Thursday 01st September 2005

The Real Deal - Wembley Manuscript
by Tommy Sampson

Chapter 18

Our last training session was on the Tuesday night at fellow Kent Leaguers Lordswood Football Club where we had trained before our sixth round and semi-final victories.  Their management duo of Barry Zilwood and Alan Broad were only too pleased to help us in any way they could.  I can’t stress the importance of those sessions and Lordswood will always have my sincerest best wishes for the help they provided. 

The BBC were going to film bits of the session and in general all we were there to do was go through all our little disciplines.  Things like corners and free kicks were important to me and you only had to remember the manner in which we won our away leg at Newcastle to realise that.  Paul Ribbens’ throw-ins that day were prodigious and so unsettling for our opponents. 

Except for the goalkeeper I knew my side for Saturday but offered to clues during the session as I put different players in positions than they would take up at Wembley.  I was even reluctant to finish with the traditional eight-a-side game.  I only relented to the players’ demands on condition that it was a non-contact game. 

These small-sided games can get really “lively” and with only four days to go I was trying to protect them from themselves.  During the week’s build-up the local press had interviewed Ernie Morgan.  

Ernie was the last non-league manager in Kent to take a team to Wembley when, in 1974, his Dartford side lost 2-1 to Morecombe in the F.A. Trophy final.  I knew Ernie very well and indeed had played three games for him on loan at Tonbridge in the late 70’s. Ernie enjoys legendary status at Dartford for his exploits in that 1973-74 season.

The Darts also won the League title that season and his presence at our training session that night made me feel very proud that my team were on the verge of achieving something similar.   Ernie wasn’t enjoying the best of health and although I had invited him to Wembley as my guest he wasn’t able to attend. 

He did, however, recount various stories of their 1974 build-up mistakes he felt he made and tips on what to say, how to behave, etc.  I do remember one thing very clearly as we sat in Lordswood’s changing room that night preparing for training. 

I had introduced him to the players making them understand in whose presence they were sitting.  He said to them in a thick Northern dialect that could cut through coal.  “The worst feeling in the world is sitting in a losing dressing room at Wembley” 

He went on : “All that crap about enjoying the day and the occasion means sod all if you get beat”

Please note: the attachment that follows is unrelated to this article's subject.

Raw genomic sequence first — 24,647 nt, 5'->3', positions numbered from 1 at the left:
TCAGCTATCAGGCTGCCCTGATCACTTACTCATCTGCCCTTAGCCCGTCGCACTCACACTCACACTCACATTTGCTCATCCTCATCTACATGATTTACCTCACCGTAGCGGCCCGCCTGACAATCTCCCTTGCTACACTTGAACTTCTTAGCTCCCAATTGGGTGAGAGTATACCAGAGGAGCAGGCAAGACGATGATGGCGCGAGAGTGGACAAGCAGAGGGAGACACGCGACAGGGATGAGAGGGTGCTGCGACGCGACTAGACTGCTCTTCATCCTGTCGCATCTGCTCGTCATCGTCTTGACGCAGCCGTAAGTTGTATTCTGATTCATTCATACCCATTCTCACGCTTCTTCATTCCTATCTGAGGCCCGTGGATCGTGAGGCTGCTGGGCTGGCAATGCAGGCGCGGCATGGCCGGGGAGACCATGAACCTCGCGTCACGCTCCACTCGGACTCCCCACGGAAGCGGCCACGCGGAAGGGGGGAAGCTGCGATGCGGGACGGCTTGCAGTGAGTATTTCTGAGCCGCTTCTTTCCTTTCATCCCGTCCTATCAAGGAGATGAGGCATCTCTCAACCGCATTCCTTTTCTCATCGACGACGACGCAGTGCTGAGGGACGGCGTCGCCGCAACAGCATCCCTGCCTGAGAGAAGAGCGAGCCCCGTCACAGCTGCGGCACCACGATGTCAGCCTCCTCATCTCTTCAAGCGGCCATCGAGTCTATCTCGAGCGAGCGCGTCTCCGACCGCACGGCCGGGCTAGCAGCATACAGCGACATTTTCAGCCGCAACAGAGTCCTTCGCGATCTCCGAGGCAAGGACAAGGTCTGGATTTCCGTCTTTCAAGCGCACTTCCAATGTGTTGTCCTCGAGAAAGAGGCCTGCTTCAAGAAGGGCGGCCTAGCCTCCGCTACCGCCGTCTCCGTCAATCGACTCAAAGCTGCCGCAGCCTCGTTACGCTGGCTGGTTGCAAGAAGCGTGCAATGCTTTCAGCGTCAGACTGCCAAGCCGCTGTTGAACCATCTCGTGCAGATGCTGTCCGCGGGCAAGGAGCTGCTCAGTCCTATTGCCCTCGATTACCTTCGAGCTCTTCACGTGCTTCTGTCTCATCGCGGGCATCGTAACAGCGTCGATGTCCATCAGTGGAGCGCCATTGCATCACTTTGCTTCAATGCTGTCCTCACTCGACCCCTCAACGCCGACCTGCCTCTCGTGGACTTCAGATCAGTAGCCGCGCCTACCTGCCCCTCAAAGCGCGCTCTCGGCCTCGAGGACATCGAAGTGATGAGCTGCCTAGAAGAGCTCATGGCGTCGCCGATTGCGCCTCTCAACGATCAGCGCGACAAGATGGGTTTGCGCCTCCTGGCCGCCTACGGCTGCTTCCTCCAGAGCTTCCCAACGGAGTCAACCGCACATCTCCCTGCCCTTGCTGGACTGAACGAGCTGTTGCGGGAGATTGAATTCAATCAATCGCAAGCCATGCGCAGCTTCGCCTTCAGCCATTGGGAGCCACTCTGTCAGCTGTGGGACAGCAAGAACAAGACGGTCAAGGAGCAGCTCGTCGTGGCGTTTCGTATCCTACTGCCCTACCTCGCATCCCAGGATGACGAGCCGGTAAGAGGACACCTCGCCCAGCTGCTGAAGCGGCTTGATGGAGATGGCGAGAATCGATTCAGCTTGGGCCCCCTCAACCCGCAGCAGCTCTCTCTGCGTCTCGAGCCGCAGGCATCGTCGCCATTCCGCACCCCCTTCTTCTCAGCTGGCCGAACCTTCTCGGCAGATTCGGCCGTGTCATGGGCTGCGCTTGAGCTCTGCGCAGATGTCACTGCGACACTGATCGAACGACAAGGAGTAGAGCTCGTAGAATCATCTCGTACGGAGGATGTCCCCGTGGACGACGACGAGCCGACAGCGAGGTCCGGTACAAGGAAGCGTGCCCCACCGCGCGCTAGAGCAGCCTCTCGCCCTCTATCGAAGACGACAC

The point had been made!  

I personally had got caught up in that “occasion” thing just after our semi-final wind but Ernie’s words rang truer than ever and I was now in the state of mind that to win was everything. 

Ernie’s visit that night was another of the defining moments in the build-up and as I shook Ernie’s hand on the way to take training I felt very humble and privileged to be following in his footsteps.  

After training we all assembled in the bar. I had with me all the players’ equipment and was going to hand it out that night.  Tracksuits, T-shirts, dress shirts, socks and the itinerary for the week-end.

I had prepared for each player a personal folder containing their name and photograph and all their movements from now until the following Tuesday were documented for them. 

Not only did we have the Vase final we also had an outstanding League fixture at Cray Wanderers on Monday and a Civic Reception in Deal on Tuesday.  

I was trying not to allow myself thoughts of losing at Wembley, going to Cray on Monday in a depressed state and only a few people turning up at a Civic Reception for the “losing” finalists. 

I am sure everyone had their dark moments and the thoughts of that scenario was mine.   When all the kit and paperwork had been passed on we had a quick beer and made our way knowing that everything had been talked through, practiced and detailed.

The next time we would meet would be on Friday morning at Dartford.  I now had two days of golf in front of me.  

I had been involved along with all the committee and associated people for nearly four weeks and just felt I needed a couple of days away from the ground to allow myself to think.  I played golf with my brother Tony on the Wednesday and Thursday of that last week and being in his company for that period just took the edge off of all the tension I had been feeling. 

On the Wednesday I had visited the crematorium where my late wife Carole was cremated.   It was the sixth anniversary of her death and I took great comfort from sitting in the grounds of Falconwood’s beautiful gardens deriving a much-needed perspective to all that was going on.